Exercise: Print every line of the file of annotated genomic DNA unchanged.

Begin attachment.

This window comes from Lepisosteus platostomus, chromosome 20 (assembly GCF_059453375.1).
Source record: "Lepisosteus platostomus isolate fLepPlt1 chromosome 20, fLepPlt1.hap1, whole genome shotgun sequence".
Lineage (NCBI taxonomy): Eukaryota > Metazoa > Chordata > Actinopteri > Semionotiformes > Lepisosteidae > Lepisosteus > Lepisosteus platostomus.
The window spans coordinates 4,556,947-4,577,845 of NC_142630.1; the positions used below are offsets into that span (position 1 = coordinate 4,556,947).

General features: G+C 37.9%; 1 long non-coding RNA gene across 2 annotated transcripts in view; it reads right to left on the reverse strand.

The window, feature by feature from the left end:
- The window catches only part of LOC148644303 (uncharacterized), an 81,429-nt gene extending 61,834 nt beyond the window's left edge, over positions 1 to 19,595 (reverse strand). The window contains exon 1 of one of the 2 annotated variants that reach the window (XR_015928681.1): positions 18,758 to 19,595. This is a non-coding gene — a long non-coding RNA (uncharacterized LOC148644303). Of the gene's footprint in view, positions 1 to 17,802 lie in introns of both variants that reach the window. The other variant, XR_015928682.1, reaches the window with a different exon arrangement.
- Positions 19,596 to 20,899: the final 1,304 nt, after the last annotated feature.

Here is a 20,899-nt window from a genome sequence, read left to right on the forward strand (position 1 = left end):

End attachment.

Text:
This window comes from Lepisosteus platostomus, chromosome 20 (assembly GCF_059453375.1).
Source record: "Lepisosteus platostomus isolate fLepPlt1 chromosome 20, fLepPlt1.hap1, whole genome shotgun sequence".
Lineage (NCBI taxonomy): Eukaryota > Metazoa > Chordata > Actinopteri > Semionotiformes > Lepisosteidae > Lepisosteus > Lepisosteus platostomus.
The window spans coordinates 4,556,947-4,577,845 of NC_142630.1; the positions used below are offsets into that span (position 1 = coordinate 4,556,947).

General features: G+C 37.9%; 1 long non-coding RNA gene across 2 annotated transcripts in view; it reads right to left on the reverse strand.

The window, feature by feature from the left end:
- The window catches only part of LOC148644303 (uncharacterized), an 81,429-nt gene extending 61,834 nt beyond the window's left edge, over positions 1 to 19,595 (reverse strand). The window contains exon 1 of one of the 2 annotated variants that reach the window (XR_015928681.1): positions 18,758 to 19,595. This is a non-coding gene — a long non-coding RNA (uncharacterized LOC148644303). Of the gene's footprint in view, positions 1 to 17,802 lie in introns of both variants that reach the window. The other variant, XR_015928682.1, reaches the window with a different exon arrangement.
- Positions 19,596 to 20,899: the final 1,304 nt, after the last annotated feature.

Here is a 20,899-nt window from a genome sequence, read left to right on the forward strand (position 1 = left end):